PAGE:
Regardless, meeting other students is a valuable aspect of recruitment: If you’re a prospective student, you can ask your potential classmates what the program is really like, and if you’re doing the recruiting, you can help ensure that the annoying candidate in the necktie chooses a different school. No matter which side of the acceptance decision you’re on, the best approach is to act as much like a normal human as possible. Presumably you’ve seen examples of this type of behavior outside of science departments. You know, with the “Hi” and the “How’s it going?” and the “Nice to meet you” and what have you.

See the city

Every school wants to convince you that its environs are dynamic, enriching, fun, and safe. To that end, they’ll arrange some sort of “outing,” which is really a semi-sheltered glimpse at something pleasant you’ll never see again once you move there.

When I helped with grad student recruiting at Johns Hopkins University, for example, we always took the prospective students to visit the aquarium—you know, to give them a true sense of what it was like to live in Baltimore. “Gee,” we’d tell them, “I don’t know, I’ve never really watched The Wire. Honestly, Baltimore is more like a bunch of dolphin shows and manta ray touch tanks.”

This year, you can’t exactly tour the city you’re preparing to call home, but honestly, what’s to see? Oh, hey, look, there’s a district full of cute pubs—that are all closed. There’s a nightclub and a cinema—that are both closed. There’s an art gallery—that’s closed. But man, oh man, when they reopen … you won’t have time or money to go there anyway.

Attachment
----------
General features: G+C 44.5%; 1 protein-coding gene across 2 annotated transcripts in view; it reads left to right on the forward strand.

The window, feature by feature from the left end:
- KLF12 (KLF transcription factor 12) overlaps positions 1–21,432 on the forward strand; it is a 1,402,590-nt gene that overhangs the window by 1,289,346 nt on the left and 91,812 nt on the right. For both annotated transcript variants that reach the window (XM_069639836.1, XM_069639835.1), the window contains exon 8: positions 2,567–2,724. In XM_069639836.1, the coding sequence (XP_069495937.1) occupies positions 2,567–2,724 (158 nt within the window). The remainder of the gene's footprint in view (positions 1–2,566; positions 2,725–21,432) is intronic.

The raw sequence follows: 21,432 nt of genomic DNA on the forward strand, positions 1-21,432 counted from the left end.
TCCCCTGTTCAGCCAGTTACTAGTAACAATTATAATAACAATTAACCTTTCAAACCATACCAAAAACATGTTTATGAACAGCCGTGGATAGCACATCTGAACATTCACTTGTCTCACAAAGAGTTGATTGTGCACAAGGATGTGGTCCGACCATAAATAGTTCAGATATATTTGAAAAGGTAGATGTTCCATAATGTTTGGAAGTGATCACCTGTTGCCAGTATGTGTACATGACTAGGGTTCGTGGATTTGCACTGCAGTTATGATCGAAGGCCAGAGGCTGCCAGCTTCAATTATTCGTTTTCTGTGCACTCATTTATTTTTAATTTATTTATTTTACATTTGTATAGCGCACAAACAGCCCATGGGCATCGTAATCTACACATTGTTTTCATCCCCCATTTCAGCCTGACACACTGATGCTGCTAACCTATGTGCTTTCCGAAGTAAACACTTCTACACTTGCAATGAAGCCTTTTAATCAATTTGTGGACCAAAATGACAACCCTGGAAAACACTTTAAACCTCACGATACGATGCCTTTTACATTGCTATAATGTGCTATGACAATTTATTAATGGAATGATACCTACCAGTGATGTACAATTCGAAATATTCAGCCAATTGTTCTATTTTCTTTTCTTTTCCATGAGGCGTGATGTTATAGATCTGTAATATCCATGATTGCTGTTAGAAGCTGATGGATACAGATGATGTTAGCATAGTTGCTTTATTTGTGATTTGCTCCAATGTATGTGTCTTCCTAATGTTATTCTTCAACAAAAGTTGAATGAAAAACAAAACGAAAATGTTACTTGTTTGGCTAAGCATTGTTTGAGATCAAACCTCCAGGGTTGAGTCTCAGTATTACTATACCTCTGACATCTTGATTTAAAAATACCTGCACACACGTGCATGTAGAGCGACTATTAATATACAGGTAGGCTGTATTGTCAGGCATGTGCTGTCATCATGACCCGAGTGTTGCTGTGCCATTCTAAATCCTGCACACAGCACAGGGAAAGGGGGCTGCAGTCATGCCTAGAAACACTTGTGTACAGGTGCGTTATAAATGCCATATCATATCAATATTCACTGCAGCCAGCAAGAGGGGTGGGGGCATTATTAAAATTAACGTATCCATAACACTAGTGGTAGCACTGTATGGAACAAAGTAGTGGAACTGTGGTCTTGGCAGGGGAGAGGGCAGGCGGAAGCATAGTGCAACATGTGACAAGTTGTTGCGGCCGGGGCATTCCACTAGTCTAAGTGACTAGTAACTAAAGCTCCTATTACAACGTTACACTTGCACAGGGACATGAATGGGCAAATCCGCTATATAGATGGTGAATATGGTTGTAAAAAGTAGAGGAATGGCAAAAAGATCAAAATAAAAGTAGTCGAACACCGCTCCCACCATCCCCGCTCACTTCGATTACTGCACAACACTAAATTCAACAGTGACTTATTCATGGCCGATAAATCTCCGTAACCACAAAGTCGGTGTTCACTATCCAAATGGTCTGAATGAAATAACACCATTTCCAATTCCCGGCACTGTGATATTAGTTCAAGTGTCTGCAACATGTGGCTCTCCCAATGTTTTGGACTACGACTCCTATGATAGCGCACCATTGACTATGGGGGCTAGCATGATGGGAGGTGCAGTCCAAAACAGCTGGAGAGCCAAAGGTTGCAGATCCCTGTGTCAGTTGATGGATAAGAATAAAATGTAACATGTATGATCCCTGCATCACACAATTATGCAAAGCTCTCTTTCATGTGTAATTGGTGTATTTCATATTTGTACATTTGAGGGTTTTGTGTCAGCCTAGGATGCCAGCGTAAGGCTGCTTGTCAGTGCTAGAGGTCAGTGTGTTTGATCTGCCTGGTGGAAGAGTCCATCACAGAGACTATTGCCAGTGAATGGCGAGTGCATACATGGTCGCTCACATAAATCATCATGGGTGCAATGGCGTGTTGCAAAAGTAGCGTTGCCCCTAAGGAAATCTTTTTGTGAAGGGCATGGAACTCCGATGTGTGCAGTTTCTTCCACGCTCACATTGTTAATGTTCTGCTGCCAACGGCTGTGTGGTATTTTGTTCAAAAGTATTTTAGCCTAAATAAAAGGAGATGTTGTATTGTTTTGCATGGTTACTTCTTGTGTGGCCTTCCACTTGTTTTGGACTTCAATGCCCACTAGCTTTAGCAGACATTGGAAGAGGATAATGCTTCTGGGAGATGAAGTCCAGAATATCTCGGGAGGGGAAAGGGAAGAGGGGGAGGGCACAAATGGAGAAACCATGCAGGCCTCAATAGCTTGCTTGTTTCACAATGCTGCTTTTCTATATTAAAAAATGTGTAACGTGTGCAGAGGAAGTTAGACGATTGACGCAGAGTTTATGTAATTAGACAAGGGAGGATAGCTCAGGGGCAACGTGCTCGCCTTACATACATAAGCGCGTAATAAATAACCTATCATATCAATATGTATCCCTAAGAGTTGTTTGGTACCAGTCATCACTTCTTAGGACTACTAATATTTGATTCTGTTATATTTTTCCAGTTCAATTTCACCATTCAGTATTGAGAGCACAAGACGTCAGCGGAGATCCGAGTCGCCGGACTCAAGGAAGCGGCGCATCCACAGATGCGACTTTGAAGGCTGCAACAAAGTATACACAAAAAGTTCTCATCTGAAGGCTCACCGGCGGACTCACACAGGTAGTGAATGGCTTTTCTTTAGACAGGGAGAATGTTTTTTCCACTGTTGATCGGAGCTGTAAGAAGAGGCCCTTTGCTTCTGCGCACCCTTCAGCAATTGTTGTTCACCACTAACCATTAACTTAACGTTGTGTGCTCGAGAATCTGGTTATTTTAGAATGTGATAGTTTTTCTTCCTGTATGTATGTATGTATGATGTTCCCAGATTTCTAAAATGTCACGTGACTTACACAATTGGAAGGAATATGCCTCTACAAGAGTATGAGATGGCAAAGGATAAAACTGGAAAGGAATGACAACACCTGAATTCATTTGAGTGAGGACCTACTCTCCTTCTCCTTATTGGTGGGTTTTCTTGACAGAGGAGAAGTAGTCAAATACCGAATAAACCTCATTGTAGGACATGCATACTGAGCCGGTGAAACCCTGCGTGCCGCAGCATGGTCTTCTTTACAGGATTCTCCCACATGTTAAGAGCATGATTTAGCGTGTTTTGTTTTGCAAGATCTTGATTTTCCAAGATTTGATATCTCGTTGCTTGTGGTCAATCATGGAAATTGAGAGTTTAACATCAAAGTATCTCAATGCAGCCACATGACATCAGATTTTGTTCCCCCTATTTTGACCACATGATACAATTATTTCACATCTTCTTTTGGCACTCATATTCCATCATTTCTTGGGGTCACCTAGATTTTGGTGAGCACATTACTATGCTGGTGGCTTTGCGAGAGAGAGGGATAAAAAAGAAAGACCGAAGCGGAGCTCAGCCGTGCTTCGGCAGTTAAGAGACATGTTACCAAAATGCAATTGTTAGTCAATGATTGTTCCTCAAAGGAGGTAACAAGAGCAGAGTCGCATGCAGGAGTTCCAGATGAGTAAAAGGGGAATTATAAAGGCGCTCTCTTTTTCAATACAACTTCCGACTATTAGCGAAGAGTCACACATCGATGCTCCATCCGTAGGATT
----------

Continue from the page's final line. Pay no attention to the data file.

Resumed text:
A sense of the culture

This is the biggest intangible that graduate recruitment weekends are designed to convey: a general impression, a nebulous intuition, a squishy kind of feeling that there’s something about this particular school that jives with your personality and values. This factor isn’t about academics, or personalities, or stipends, or career growth—it’s just an inexplicable feeling that this school is your future home.

Even in virtual recruiting, you can get (or give) a sense of the culture at a particular school. For example, given a year to plan, did the school adapt to make their recruitment enjoyable despite the circumstances? Or did they just shrug, email you a page of links, and leave you literally to your own devices?

It may sound like a stretch to attribute a personality to an entire department, or an entire school—especially without actually being there. But hopefully you can gather enough clues to sense whether they’re passionate, or haughty, or unprofessional, or laid back … and ultimately to tell if the school is a good fit for you.

I mean, you’ll have to. That’s what we’re doing this year. Either that or skip the recruiting events entirely and join whichever program mails you a mug.

Read more Experimental Error stories

Follow Science Careers

Search Jobs

Enter keywords, locations or job types to start searching for your new science career.

Top articles in Careers